•    Group purchasers and health plans should include incentives for the effective delivery of psychosocial care in payment reform programs—such as pay-for-performance and pay-for-reporting initiatives—in which they participate.

With respect to the above recommendation, “group purchasers” include purchasers in the public sector (e.g., Medicare and Medicaid) as well as group purchasers in the private sector (e.g., employer purchasers). Mental health care providers “with expertise in the treatment of mental health conditions in individuals undergoing complex medical regimens such as those used to treat cancer” include mental health providers who possess this expertise through formal education (such as specialists in psychosomatic medicine), as well as mental health care providers who have gained expertise though their clinical experiences, such as mental health clinicians collocated with and part of an interdisciplinary oncology practice.

Recommendation 6: Quality oversight. The National Cancer Institute, CMS, and AHRQ should fund research focused on the development of performance measures for psychosocial cancer care. Organizations setting standards for cancer care (e.g., National Comprehensive Cancer Network, American Society of Clinical Oncology, American College of Surgeons’ Commission on Cancer, Oncology Nursing Society, American Psychosocial Oncology Society) and other standards-setting organizations (e.g., National Quality Forum, National Committee for Quality Assurance, URAC, Joint Commission) should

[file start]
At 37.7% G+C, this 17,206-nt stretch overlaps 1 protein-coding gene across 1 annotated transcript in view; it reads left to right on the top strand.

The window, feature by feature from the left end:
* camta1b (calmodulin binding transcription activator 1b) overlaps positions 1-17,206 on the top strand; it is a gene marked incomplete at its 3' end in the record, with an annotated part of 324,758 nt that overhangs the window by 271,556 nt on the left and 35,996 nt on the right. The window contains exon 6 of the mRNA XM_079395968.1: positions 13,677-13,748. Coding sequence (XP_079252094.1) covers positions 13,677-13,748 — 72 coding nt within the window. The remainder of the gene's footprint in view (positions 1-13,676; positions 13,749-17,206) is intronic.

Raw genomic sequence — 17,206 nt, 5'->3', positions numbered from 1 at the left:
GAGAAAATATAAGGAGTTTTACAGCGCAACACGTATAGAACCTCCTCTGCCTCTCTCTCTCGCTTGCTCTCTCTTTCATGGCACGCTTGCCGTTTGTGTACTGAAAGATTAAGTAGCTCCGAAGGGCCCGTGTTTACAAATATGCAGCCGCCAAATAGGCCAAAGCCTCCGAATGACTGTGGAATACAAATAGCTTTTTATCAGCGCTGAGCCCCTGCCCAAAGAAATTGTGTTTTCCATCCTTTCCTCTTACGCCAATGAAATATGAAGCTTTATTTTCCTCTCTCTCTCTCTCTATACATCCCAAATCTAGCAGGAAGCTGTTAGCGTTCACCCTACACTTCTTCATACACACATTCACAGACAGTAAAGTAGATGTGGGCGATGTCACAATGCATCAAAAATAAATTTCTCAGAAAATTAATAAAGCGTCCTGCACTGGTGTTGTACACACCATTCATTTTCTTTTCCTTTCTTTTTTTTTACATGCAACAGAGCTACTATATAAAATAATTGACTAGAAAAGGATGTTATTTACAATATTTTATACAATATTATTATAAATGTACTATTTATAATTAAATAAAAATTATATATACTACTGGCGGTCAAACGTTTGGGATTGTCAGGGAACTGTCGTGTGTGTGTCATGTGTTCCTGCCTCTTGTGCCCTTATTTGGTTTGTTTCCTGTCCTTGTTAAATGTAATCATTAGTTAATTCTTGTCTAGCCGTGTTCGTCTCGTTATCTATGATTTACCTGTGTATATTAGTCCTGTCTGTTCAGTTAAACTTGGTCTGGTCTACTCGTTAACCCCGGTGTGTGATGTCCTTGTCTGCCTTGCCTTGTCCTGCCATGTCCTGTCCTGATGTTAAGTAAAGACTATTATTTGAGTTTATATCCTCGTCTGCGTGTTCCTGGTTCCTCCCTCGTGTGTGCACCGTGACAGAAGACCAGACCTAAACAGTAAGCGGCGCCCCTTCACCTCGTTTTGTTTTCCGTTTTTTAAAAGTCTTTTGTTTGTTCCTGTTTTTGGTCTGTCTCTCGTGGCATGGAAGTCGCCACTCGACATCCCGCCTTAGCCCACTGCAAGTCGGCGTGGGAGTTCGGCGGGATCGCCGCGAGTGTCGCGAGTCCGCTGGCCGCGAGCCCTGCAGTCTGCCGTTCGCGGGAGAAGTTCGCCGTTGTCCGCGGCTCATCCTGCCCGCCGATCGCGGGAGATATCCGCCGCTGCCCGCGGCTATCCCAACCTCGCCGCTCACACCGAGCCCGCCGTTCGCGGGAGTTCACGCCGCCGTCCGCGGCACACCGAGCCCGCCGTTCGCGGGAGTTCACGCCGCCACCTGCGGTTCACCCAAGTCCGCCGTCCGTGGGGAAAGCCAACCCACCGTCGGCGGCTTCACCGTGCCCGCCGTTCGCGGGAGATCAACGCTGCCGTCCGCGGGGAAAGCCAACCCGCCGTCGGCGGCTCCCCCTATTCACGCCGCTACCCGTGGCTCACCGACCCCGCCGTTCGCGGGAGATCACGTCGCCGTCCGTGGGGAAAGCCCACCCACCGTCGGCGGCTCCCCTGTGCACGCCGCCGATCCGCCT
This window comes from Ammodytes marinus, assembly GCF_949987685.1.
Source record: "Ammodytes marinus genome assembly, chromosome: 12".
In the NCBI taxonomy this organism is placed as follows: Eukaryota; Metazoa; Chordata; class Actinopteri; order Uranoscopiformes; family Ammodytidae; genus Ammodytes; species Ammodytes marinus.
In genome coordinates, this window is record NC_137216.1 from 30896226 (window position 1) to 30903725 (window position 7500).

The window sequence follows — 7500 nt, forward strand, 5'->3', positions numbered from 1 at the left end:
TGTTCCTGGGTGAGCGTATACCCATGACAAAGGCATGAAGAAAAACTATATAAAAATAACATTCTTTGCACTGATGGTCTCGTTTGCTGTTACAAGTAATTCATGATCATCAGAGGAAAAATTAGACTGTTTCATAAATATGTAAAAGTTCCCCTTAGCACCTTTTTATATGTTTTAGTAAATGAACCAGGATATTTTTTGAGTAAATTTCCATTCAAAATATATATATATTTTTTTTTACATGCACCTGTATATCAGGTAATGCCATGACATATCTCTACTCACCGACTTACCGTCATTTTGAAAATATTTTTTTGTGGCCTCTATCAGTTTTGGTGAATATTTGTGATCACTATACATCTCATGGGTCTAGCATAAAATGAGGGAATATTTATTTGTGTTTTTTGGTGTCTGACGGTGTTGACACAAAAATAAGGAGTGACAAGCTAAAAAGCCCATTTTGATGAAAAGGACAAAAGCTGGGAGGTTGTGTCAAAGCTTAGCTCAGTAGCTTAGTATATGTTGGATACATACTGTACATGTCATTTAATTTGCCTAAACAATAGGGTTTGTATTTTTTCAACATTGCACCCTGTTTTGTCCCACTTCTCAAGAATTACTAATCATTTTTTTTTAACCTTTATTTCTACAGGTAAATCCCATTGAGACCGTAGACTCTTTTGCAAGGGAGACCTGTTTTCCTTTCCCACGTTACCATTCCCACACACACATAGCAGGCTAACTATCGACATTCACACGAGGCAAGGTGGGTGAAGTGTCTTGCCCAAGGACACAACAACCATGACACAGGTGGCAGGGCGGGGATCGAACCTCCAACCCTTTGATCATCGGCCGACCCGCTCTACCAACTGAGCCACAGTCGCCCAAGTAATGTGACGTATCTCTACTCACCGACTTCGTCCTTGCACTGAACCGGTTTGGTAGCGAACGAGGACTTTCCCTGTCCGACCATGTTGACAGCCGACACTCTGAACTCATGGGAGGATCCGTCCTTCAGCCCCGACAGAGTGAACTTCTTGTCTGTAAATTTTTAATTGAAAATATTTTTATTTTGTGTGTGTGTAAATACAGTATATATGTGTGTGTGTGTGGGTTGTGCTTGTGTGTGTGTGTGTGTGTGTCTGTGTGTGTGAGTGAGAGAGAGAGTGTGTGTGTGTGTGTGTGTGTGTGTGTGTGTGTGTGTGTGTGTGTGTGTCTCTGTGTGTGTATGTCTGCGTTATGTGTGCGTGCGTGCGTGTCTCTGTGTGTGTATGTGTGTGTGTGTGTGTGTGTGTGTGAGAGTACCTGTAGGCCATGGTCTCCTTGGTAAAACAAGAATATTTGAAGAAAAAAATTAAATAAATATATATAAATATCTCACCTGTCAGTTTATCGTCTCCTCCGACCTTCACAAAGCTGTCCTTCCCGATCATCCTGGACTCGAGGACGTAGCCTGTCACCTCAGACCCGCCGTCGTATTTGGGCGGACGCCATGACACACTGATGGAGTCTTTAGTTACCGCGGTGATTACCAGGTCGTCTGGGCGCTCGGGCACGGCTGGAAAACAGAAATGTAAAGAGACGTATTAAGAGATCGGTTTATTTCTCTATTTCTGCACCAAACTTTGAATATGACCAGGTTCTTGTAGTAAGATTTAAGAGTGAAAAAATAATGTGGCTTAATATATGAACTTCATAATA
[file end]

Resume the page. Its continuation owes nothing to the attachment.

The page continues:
•    Create oversight mechanisms that can be used to measure and report on the quality of ambulatory oncology care (including psychosocial health care).

•    Incorporate requirements for identifying and responding to psychosocial health care needs into their protocols, policies, and standards.

•    Develop and use performance measures for psychosocial health care in their quality oversight activities.

Ultimately, the delivery of cancer care that addresses psychosocial needs depends on having a health care workforce with the attitudes, knowledge, and skills needed to deliver such care. Thus, professional education and training should not be ignored as a factor influencing health practitioners’ practices. The committee further recommends



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